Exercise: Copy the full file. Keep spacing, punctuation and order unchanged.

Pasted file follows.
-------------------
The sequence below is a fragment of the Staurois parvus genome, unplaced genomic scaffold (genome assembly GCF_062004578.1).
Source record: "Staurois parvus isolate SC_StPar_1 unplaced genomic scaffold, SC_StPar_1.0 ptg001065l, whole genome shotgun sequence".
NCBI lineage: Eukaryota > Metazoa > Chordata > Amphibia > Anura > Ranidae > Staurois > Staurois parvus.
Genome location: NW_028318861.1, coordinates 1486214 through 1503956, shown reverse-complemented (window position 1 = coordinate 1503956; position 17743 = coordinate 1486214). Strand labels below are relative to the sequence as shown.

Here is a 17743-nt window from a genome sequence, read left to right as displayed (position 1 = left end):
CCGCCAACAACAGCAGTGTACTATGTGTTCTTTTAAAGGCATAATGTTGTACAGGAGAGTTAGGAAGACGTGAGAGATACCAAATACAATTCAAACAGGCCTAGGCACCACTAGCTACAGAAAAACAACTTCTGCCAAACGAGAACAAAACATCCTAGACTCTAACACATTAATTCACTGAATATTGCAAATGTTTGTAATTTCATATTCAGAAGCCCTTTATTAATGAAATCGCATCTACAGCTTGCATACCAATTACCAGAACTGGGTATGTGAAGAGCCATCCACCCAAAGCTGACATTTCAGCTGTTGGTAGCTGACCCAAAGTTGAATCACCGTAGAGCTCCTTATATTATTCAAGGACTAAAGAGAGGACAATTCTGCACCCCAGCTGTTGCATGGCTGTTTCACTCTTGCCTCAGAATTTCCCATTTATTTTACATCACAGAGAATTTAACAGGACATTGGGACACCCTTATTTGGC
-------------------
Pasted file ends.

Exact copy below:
The sequence below is a fragment of the Staurois parvus genome, unplaced genomic scaffold (genome assembly GCF_062004578.1).
Source record: "Staurois parvus isolate SC_StPar_1 unplaced genomic scaffold, SC_StPar_1.0 ptg001065l, whole genome shotgun sequence".
NCBI lineage: Eukaryota > Metazoa > Chordata > Amphibia > Anura > Ranidae > Staurois > Staurois parvus.
Genome location: NW_028318861.1, coordinates 1486214 through 1503956, shown reverse-complemented (window position 1 = coordinate 1503956; position 17743 = coordinate 1486214). Strand labels below are relative to the sequence as shown.

Here is a 17743-nt window from a genome sequence, read left to right as displayed (position 1 = left end):
CCGCCAACAACAGCAGTGTACTATGTGTTCTTTTAAAGGCATAATGTTGTACAGGAGAGTTAGGAAGACGTGAGAGATACCAAATACAATTCAAACAGGCCTAGGCACCACTAGCTACAGAAAAACAACTTCTGCCAAACGAGAACAAAACATCCTAGACTCTAACACATTAATTCACTGAATATTGCAAATGTTTGTAATTTCATATTCAGAAGCCCTTTATTAATGAAATCGCATCTACAGCTTGCATACCAATTACCAGAACTGGGTATGTGAAGAGCCATCCACCCAAAGCTGACATTTCAGCTGTTGGTAGCTGACCCAAAGTTGAATCACCGTAGAGCTCCTTATATTATTCAAGGACTAAAGAGAGGACAATTCTGCACCCCAGCTGTTGCATGGCTGTTTCACTCTTGCCTCAGAATTTCCCATTTATTTTACATCACAGAGAATTTAACAGGACATTGGGACACCCTTATTTGGC